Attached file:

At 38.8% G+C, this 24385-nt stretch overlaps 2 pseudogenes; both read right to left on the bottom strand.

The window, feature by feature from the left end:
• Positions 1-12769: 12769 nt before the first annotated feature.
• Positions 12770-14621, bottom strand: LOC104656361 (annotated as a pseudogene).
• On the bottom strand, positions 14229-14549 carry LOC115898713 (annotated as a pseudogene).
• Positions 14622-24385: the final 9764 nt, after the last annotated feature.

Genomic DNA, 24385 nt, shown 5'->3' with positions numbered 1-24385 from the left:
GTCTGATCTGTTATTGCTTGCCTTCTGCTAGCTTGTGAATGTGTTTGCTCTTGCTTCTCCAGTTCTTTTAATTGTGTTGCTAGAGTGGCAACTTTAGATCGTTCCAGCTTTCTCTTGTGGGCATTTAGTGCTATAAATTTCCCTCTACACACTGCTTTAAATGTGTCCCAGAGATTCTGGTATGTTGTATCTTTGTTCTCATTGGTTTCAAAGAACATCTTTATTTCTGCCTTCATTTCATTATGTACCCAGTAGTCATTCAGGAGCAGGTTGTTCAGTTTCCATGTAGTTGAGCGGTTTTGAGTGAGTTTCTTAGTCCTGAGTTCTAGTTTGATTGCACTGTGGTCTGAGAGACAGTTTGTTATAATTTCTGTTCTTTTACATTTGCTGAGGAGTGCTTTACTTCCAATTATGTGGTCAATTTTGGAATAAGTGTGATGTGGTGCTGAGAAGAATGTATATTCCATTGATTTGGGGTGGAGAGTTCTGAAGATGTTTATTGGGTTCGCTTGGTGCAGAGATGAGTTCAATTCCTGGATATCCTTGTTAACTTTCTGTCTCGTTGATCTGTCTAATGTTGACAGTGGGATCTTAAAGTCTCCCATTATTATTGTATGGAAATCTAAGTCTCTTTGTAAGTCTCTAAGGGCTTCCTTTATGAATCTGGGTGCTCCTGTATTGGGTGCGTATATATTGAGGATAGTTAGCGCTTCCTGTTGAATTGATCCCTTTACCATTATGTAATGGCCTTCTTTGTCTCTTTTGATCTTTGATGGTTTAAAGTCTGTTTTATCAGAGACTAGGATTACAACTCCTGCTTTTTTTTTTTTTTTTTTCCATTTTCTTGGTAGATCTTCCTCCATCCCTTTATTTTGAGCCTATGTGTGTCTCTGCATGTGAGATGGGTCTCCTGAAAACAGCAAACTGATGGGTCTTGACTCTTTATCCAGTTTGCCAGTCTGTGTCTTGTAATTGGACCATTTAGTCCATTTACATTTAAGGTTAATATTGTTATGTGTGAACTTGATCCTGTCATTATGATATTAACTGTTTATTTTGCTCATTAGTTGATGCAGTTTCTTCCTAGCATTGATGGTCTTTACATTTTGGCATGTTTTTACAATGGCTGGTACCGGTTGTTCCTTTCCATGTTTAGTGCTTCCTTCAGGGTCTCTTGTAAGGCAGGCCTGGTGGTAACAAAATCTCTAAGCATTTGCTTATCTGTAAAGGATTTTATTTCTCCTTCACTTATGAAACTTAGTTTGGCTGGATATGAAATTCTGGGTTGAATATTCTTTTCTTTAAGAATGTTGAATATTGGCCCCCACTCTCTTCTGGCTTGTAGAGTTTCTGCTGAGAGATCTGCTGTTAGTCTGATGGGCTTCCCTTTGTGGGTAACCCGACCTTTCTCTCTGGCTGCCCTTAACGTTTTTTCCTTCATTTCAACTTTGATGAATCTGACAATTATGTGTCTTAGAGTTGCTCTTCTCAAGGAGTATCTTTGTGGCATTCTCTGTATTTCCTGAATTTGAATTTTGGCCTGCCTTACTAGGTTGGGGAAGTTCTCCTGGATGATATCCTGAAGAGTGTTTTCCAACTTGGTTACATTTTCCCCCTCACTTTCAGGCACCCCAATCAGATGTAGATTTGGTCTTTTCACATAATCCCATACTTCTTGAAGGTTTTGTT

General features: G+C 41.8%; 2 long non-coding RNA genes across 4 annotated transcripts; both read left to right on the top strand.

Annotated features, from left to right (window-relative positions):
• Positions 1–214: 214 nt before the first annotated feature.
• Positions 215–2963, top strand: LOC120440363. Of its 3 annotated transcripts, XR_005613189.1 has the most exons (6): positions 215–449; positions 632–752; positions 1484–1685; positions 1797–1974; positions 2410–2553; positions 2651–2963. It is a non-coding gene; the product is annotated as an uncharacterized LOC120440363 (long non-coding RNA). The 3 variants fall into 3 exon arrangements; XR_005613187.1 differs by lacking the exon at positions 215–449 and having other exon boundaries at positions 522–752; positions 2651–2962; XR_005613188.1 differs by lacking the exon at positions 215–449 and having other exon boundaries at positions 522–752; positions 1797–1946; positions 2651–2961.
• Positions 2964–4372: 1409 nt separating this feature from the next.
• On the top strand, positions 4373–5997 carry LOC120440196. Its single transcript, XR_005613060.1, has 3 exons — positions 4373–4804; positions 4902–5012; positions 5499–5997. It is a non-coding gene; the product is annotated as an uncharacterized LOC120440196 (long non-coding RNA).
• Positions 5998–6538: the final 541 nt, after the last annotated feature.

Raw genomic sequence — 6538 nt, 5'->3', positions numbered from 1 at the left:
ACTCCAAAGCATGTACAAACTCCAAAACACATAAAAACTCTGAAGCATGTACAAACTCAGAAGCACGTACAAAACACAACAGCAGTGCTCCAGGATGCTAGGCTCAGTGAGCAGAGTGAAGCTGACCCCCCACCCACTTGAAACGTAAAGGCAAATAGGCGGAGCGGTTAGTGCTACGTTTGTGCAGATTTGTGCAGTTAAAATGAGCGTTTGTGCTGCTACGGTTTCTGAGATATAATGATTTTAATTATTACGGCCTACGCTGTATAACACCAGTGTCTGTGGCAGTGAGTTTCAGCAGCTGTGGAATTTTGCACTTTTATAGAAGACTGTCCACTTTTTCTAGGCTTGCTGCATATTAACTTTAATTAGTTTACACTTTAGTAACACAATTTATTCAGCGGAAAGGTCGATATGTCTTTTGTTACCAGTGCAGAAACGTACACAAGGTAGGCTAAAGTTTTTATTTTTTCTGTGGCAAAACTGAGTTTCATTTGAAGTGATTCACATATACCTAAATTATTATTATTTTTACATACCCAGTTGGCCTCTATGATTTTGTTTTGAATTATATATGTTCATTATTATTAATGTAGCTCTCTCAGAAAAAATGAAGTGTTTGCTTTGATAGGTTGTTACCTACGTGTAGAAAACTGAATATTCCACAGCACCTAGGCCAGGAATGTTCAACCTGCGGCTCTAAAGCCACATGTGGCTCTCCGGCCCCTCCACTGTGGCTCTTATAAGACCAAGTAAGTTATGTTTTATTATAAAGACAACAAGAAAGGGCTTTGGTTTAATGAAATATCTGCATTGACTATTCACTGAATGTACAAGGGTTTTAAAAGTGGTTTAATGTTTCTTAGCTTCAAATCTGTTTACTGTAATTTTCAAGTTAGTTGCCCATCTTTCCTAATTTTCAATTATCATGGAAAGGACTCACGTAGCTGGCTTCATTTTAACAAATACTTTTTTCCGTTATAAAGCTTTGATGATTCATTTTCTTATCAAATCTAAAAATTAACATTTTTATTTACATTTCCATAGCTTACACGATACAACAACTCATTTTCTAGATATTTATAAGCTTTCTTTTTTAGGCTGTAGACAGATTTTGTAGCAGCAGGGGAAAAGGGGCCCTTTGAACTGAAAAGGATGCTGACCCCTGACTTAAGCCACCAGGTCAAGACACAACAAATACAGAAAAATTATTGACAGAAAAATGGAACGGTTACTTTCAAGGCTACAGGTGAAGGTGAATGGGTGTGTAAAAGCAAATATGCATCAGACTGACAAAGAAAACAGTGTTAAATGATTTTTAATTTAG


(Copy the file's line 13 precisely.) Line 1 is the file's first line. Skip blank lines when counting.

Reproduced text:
• Positions 2964–4372: 1409 nt separating this feature from the next.